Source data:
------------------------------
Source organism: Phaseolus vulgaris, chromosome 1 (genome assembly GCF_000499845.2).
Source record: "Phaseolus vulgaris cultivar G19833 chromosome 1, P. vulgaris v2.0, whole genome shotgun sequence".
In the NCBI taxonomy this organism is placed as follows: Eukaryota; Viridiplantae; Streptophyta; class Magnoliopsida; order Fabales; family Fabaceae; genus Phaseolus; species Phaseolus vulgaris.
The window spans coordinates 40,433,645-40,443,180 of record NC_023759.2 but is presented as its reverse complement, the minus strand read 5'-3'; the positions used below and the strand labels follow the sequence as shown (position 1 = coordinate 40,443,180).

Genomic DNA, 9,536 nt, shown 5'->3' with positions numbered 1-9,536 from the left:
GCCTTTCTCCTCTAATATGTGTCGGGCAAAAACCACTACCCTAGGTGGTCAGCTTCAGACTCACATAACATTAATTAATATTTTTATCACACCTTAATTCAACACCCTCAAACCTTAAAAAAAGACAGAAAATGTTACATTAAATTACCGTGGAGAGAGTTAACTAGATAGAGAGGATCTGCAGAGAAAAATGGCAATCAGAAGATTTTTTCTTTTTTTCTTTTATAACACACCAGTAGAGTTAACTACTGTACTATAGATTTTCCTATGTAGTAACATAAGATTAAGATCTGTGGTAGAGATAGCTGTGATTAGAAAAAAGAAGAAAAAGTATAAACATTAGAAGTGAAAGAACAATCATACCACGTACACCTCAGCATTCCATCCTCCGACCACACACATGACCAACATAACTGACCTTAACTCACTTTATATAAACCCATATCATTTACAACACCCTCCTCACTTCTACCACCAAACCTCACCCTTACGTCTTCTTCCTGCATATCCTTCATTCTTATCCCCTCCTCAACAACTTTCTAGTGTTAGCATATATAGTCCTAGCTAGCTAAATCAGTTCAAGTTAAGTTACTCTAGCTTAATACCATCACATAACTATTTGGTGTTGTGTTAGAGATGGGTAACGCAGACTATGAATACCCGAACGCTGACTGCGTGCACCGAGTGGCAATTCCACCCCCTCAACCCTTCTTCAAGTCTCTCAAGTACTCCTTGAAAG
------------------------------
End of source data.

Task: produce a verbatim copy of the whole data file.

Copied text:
Source organism: Phaseolus vulgaris, chromosome 1 (genome assembly GCF_000499845.2).
Source record: "Phaseolus vulgaris cultivar G19833 chromosome 1, P. vulgaris v2.0, whole genome shotgun sequence".
In the NCBI taxonomy this organism is placed as follows: Eukaryota; Viridiplantae; Streptophyta; class Magnoliopsida; order Fabales; family Fabaceae; genus Phaseolus; species Phaseolus vulgaris.
The window spans coordinates 40,433,645-40,443,180 of record NC_023759.2 but is presented as its reverse complement, the minus strand read 5'-3'; the positions used below and the strand labels follow the sequence as shown (position 1 = coordinate 40,443,180).

Genomic DNA, 9,536 nt, shown 5'->3' with positions numbered 1-9,536 from the left:
GCCTTTCTCCTCTAATATGTGTCGGGCAAAAACCACTACCCTAGGTGGTCAGCTTCAGACTCACATAACATTAATTAATATTTTTATCACACCTTAATTCAACACCCTCAAACCTTAAAAAAAGACAGAAAATGTTACATTAAATTACCGTGGAGAGAGTTAACTAGATAGAGAGGATCTGCAGAGAAAAATGGCAATCAGAAGATTTTTTCTTTTTTTCTTTTATAACACACCAGTAGAGTTAACTACTGTACTATAGATTTTCCTATGTAGTAACATAAGATTAAGATCTGTGGTAGAGATAGCTGTGATTAGAAAAAAGAAGAAAAAGTATAAACATTAGAAGTGAAAGAACAATCATACCACGTACACCTCAGCATTCCATCCTCCGACCACACACATGACCAACATAACTGACCTTAACTCACTTTATATAAACCCATATCATTTACAACACCCTCCTCACTTCTACCACCAAACCTCACCCTTACGTCTTCTTCCTGCATATCCTTCATTCTTATCCCCTCCTCAACAACTTTCTAGTGTTAGCATATATAGTCCTAGCTAGCTAAATCAGTTCAAGTTAAGTTACTCTAGCTTAATACCATCACATAACTATTTGGTGTTGTGTTAGAGATGGGTAACGCAGACTATGAATACCCGAACGCTGACTGCGTGCACCGAGTGGCAATTCCACCCCCTCAACCCTTCTTCAAGTCTCTCAAGTACTCCTTGAAAG